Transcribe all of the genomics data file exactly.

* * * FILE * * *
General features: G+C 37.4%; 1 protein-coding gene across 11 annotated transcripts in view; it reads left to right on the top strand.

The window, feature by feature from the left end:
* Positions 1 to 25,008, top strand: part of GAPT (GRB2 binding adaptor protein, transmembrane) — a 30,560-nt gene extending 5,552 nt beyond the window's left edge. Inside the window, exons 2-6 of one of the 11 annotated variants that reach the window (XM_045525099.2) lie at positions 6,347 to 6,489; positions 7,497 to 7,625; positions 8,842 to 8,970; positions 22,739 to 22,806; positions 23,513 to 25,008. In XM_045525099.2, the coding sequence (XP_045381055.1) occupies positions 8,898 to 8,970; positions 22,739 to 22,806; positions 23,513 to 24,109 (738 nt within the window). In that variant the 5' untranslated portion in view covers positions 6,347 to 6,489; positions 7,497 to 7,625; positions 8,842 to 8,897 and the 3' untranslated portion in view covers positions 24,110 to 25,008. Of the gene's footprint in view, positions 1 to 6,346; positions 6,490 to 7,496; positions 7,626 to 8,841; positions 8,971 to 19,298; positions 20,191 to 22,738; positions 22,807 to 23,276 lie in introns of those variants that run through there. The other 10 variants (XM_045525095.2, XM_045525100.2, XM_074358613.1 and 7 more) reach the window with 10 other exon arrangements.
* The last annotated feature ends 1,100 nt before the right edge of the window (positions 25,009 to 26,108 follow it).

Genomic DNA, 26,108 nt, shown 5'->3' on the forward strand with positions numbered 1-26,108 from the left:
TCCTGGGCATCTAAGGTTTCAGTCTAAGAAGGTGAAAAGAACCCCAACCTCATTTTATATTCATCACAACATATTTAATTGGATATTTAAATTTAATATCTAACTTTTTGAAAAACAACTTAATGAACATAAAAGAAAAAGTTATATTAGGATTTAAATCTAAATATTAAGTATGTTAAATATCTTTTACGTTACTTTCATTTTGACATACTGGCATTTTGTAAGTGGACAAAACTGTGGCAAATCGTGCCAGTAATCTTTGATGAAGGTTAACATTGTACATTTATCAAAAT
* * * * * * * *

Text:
General features: G+C 37.4%; 1 protein-coding gene across 11 annotated transcripts in view; it reads left to right on the top strand.

The window, feature by feature from the left end:
* Positions 1 to 25,008, top strand: part of GAPT (GRB2 binding adaptor protein, transmembrane) — a 30,560-nt gene extending 5,552 nt beyond the window's left edge. Inside the window, exons 2-6 of one of the 11 annotated variants that reach the window (XM_045525099.2) lie at positions 6,347 to 6,489; positions 7,497 to 7,625; positions 8,842 to 8,970; positions 22,739 to 22,806; positions 23,513 to 25,008. In XM_045525099.2, the coding sequence (XP_045381055.1) occupies positions 8,898 to 8,970; positions 22,739 to 22,806; positions 23,513 to 24,109 (738 nt within the window). In that variant the 5' untranslated portion in view covers positions 6,347 to 6,489; positions 7,497 to 7,625; positions 8,842 to 8,897 and the 3' untranslated portion in view covers positions 24,110 to 25,008. Of the gene's footprint in view, positions 1 to 6,346; positions 6,490 to 7,496; positions 7,626 to 8,841; positions 8,971 to 19,298; positions 20,191 to 22,738; positions 22,807 to 23,276 lie in introns of those variants that run through there. The other 10 variants (XM_045525095.2, XM_045525100.2, XM_074358613.1 and 7 more) reach the window with 10 other exon arrangements.
* The last annotated feature ends 1,100 nt before the right edge of the window (positions 25,009 to 26,108 follow it).

Genomic DNA, 26,108 nt, shown 5'->3' on the forward strand with positions numbered 1-26,108 from the left:
TCCTGGGCATCTAAGGTTTCAGTCTAAGAAGGTGAAAAGAACCCCAACCTCATTTTATATTCATCACAACATATTTAATTGGATATTTAAATTTAATATCTAACTTTTTGAAAAACAACTTAATGAACATAAAAGAAAAAGTTATATTAGGATTTAAATCTAAATATTAAGTATGTTAAATATCTTTTACGTTACTTTCATTTTGACATACTGGCATTTTGTAAGTGGACAAAACTGTGGCAAATCGTGCCAGTAATCTTTGATGAAGGTTAACATTGTACATTTATCAAAAT